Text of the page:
Thursday, August 1, 2013

Homemade Dye Spray Booth

My Dad gave me my first driving lesson without being allowed in the driver’s seat.  It was more a lecture demonstration on all the features of a car, especially the safety features.  He also showed me how to check the oil, antifreeze, water in the radiator and battery.  Last, how to change a tire.  I have to admit it was one of the most valuable afternoons I ever spent with my Dad.  I have to give the same credit to my Theater Department in grad school for giving its students, known for experimenting in their shops, a class on craft safety.   I recently found several videos online using fabric dye that made me apprehensive for anyone who had not been in my class.

Fabric dye is not just correlated with toxicity, it is a known carcinogenic.  This means that rather than an  acceptable concentration to stay below like with lead, mercury or cadmium, a few years of unprotected dye exposure builds from risk to eventuality of cancer.  Contact needs to be avoided all together.
In the segments I’ve seen recently, loose dried dye was sprinkled freely in the open.  Anyone who has cleaned up after using dye, especially in powdered form has seen drops of water hitting a surface kept scrupulously clean suddenly burst into color when it hits a spec of dye too small to the naked eye.  Unfortunately, this leads to a cancer risk.

Fortunately, there are measures that are easy and effective.  First, try to use liquid dye whenever possible.  Second, never use any utensil or container used for dyeing for eating or drinking.  Keep a set completely dedicated for dyeing.  And use a spray booth.

This is a contained workspace that captures stray particles or droplets.  If you don’t have access to an industrial shop equipped with one, no worries, it’s so easy make one and keep it around for all your projects it’s foolhardy not to do it.  All you need is a cardboard box big enough to mix and pour in, a couple of old towels or a roll of paper towels,  a mist water sprayer filled with ordinary water and a pair of gloves.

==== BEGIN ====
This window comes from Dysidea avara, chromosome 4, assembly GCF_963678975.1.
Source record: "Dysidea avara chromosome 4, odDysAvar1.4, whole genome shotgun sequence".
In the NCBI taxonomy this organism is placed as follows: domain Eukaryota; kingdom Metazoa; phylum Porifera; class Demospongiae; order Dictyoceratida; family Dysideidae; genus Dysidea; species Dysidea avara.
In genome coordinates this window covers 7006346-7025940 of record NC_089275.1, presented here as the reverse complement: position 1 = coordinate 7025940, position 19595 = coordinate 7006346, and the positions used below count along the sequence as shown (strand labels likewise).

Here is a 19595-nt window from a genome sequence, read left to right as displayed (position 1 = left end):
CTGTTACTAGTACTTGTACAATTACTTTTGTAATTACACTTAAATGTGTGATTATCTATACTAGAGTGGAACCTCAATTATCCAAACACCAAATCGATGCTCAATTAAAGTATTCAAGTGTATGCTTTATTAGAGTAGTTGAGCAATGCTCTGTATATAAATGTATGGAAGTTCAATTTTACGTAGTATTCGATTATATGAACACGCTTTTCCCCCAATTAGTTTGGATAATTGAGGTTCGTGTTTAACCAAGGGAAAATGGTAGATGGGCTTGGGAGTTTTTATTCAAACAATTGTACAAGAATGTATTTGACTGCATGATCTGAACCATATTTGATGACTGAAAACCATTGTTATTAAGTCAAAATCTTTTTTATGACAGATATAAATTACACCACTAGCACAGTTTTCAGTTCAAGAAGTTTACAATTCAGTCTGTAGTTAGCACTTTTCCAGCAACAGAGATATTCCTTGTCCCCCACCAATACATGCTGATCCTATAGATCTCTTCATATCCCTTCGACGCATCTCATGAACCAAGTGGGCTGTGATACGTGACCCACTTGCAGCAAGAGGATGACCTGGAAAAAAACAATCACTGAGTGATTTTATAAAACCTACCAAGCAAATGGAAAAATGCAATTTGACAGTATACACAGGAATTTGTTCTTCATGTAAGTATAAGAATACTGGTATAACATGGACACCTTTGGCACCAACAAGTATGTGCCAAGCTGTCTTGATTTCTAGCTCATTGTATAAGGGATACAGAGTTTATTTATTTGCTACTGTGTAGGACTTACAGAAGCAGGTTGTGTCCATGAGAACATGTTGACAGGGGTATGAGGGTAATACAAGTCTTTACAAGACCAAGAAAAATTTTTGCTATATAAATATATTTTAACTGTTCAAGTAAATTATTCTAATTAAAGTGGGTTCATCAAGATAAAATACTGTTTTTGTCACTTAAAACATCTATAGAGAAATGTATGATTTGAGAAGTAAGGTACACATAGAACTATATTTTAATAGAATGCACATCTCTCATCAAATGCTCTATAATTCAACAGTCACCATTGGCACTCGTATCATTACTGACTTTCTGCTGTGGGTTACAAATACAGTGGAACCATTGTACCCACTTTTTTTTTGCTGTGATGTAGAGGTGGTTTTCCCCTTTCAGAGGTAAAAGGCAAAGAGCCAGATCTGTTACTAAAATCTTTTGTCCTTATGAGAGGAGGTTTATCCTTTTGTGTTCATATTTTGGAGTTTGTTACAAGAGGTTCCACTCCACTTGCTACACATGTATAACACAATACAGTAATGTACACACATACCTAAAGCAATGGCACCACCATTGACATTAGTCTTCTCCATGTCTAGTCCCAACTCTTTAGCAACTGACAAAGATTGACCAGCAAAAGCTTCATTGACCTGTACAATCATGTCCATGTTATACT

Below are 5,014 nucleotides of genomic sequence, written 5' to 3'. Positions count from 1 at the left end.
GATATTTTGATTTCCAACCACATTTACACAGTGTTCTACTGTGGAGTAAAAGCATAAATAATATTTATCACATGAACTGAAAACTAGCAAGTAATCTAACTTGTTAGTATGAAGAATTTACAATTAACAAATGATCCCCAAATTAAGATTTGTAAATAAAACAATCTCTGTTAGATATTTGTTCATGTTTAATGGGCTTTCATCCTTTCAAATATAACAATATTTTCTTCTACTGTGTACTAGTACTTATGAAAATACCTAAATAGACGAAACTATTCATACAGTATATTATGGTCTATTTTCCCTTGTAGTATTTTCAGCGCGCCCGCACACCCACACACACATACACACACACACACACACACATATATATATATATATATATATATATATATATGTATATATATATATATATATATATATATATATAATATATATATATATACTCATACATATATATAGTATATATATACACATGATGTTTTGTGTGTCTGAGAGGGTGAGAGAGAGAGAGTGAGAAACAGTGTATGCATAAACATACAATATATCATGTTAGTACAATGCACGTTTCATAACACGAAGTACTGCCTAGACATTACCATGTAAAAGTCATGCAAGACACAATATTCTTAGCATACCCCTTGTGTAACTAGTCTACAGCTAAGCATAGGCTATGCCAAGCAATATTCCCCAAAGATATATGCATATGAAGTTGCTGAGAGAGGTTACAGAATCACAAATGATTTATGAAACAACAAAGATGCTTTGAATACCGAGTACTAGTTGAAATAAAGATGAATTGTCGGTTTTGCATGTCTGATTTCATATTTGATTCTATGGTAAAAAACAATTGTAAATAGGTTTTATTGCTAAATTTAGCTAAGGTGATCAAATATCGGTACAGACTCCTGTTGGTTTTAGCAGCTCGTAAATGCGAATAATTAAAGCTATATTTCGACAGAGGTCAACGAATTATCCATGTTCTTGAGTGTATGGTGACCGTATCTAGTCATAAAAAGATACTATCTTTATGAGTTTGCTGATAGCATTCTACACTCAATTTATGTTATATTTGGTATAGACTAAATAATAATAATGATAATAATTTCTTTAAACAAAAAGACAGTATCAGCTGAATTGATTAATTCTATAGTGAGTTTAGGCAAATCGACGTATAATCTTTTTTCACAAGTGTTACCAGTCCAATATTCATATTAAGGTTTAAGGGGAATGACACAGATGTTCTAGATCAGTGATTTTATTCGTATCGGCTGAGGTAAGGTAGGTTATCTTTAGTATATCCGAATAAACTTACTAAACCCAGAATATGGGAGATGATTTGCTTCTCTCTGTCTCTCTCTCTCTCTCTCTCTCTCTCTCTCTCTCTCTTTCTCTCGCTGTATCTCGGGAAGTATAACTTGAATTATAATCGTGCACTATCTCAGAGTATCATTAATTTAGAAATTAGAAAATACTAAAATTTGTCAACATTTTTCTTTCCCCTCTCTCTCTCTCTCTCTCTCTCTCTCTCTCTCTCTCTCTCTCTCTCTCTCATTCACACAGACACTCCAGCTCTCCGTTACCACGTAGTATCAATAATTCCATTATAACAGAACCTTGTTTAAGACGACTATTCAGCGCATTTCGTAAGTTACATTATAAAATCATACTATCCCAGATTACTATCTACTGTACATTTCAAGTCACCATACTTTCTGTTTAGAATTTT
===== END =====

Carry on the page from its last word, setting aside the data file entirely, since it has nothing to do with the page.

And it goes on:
1. Cut the side off the box as shown below making sure to keep a lip at the bottom. 
  2. Line the bottom with toweling. 
  3. Spray the inside of the box with water covering all surfaces.  Also spray a towel or a strip of paper towels big enough to drape over the top, wet side facing the inside of the box and draping down over as leaving just enough opening to mix your dye. 
  4. Put on the gloves. 
  5. Place the container the dye is going to be mixed in the box fill with the desired amount of water and spray the inside of the container above the fill line. 
  6. If you have ignored step 4, Put on Gloves! Mix your dye bringing the measuring equipment and envelopes or containers of dye into the booth to open them smoothly near the destination container avoiding as little flyaway of dye particles.  
  7. Leaving measuring and stiring utensils inside the box, remove and use the liquid dye solution taking care to wipe any spills or droplets immediately.
  8. For cleanup, spray the inside of the box again fold the towels rolling the exposed surfaces to the inside and dispose of in a closed container like a plastic bag and dispose of or put in the wash separately from the regular wash.
For a reality check look at the inside of the draping towel at cleanup.  No matter how careful I’ve been, I’ve never found it to be without any marks of dye.  If you look carefully, even just tearing the corner off an envelope of dye gives off a little “smoke” of dye particles stirred into the air just by the motion of tearing.   My spray booth has also come in handy with spray glue and spray paint although I do that in a well ventilated area or outside away from intake vents.  It will contain paint droplets but not the fumes.

If you insist on needing to manipulate the dye other than using a dyebath, use your dyebooth to mix the dye into a medium like methyl-cellulose or agar agar.  Under no circumstances should you ever spray dye without a respirator with the correct cartridge that still has time left on it.  A particle mask will protect you only from larger particles that by the time the water droplet dries may be too small for the mask to filter out.  

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